Abstract: The paper approaches the theme of the relatively higher level of pluralism in Brazilian economics, when compared to the other countries, from a different approach used in the literature. Considering the Qualis as an instrument of great impact in the research of the Brazilian graduate education centers, mainly because of its impact in the CAPES evaluation of the centers, we analyze the abrupt change in the journal ranking that occurred in 2016. Before presenting this data, we first focused in understanding the metrics that are part of the Qualis, and how relevant the biases from other indexes than the Impact Factor are. Afterwards, we present a review of the national literature concerning the academic production in economics, showing how some problems due to incentives and structure still persist. We, then, present our results: we found out that the increase of journals in the higher strata of the Qualis without a research agenda bias, and with a great inclusion of specialized sub-fields of the discipline. Besides, the impact that this change will cause in the 2017 CAPES’ evaluation cannot be seen as favoring centers by their division in mainstream and non-mainstream. Having this in mind, we argue that the modifications keep incentives to pluralism, besides correcting many problems in the ranking.
    Keywords: Qualis, academic production, pluralism, bibliometrics, mainstream economics, heterodox economics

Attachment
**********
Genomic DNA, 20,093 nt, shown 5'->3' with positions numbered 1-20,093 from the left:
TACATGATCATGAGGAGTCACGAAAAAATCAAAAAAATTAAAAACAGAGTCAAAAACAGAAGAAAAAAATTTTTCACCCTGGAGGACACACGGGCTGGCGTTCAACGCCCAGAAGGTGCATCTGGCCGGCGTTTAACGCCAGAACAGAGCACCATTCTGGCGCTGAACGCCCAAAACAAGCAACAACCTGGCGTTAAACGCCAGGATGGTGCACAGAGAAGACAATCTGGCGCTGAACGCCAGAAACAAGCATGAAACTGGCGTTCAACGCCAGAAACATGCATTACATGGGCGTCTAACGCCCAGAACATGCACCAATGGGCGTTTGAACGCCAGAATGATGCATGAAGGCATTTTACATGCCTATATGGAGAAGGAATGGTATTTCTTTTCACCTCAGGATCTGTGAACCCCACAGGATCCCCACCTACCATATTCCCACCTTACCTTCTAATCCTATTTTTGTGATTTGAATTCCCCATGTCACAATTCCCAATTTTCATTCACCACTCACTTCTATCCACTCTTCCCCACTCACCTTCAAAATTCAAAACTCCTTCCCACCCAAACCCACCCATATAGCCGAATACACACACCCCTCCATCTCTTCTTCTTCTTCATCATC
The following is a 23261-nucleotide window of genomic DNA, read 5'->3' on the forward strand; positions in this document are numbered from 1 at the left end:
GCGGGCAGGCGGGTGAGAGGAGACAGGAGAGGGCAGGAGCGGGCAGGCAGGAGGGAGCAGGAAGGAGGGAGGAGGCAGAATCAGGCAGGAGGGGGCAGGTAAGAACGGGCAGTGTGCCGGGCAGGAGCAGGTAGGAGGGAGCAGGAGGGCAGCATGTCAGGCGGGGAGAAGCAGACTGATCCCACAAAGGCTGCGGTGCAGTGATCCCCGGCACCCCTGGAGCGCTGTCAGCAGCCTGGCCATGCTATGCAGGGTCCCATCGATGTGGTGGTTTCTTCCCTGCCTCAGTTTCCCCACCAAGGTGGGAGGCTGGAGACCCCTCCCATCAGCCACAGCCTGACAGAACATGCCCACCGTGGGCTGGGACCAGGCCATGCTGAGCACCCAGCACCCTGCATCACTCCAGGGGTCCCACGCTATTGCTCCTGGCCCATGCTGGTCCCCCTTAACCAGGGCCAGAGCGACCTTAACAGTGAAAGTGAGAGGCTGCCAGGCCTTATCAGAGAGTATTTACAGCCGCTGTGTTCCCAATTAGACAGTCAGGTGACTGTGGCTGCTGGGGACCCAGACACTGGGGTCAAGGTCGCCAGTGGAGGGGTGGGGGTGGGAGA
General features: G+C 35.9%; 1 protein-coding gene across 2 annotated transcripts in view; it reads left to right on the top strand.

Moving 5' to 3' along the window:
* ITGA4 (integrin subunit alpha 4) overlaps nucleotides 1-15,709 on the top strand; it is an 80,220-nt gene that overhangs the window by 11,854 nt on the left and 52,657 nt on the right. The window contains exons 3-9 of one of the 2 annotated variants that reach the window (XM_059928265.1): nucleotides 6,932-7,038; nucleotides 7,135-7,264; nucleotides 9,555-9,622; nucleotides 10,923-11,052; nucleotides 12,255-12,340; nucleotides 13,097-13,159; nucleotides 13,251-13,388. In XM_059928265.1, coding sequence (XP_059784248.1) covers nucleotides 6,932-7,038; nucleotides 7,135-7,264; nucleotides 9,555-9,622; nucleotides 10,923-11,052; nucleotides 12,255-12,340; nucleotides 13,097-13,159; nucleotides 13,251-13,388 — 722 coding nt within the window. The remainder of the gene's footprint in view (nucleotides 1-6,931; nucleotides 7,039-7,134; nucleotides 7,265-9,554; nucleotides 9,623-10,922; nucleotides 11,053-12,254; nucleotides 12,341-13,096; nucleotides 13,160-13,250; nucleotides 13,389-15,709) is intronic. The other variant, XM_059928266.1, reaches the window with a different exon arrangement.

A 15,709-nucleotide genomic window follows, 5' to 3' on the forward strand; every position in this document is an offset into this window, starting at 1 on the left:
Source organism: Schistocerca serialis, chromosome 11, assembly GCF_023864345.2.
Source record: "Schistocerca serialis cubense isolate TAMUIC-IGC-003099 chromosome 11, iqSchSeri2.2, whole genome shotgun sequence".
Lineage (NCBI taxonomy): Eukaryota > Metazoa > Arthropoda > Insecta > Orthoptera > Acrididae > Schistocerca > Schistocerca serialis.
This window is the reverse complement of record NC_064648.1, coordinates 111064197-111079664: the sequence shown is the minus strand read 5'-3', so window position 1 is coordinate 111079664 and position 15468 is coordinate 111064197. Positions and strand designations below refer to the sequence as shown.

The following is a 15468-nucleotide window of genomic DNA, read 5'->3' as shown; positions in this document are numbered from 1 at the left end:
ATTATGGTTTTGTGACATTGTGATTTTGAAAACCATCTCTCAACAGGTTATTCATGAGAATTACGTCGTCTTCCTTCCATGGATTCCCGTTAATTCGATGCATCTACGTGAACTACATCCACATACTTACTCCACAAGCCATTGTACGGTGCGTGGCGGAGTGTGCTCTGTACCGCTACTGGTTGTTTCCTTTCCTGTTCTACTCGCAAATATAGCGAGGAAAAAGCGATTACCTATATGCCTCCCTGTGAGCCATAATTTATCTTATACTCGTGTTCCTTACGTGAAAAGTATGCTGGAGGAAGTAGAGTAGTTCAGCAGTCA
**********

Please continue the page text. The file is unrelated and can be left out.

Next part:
JEL: A23 A14 B00
    Date: 2017–10
  15. By: Agasisti, Tommaso; Gralka, Sabine
    Abstract: Despite measures on the European level to increase the compatibility between the HE sectors of the member states, the recent literature exposes variations in their efficiencies. To gain insights into these differences we split the efficiency term according to the two management levels each university is confronted with. Utilizing a recent advancement in the method to measure efficiency, we separate short-term (transient) and long-term (persistent) efficiency, while controlling for unobserved institution specific heterogeneity. While the first term reflects the efficiency of the individual universities working within the country, the second term echoes the influence of the country specific overall HE structure. The cross-country comparison displays if the overall efficiency difference between countries is related to individual performance of their universities or their HE structure. This allows more purposeful policy recommendation and expands the literature regarding the efficiency of universities in a fundamental way. Choosing Italy and Germany as two important illustrative examples we can take advantage of a novel dataset including characteristics of institutions in both countries for an exceptional long period of time from 2001 to 2011. We show that the Italian universities exhibit a higher overall efficiency value than their German counterparts. With the individual universities working at the upper bound of efficiency in both countries, the overall inefficiency as well as the gap between the countries is caused by persistent, structural inefficiency. To expedite a true European Area of Higher Education future measures should hence aim at the country specific structure, not solely at affecting the activities of single universities.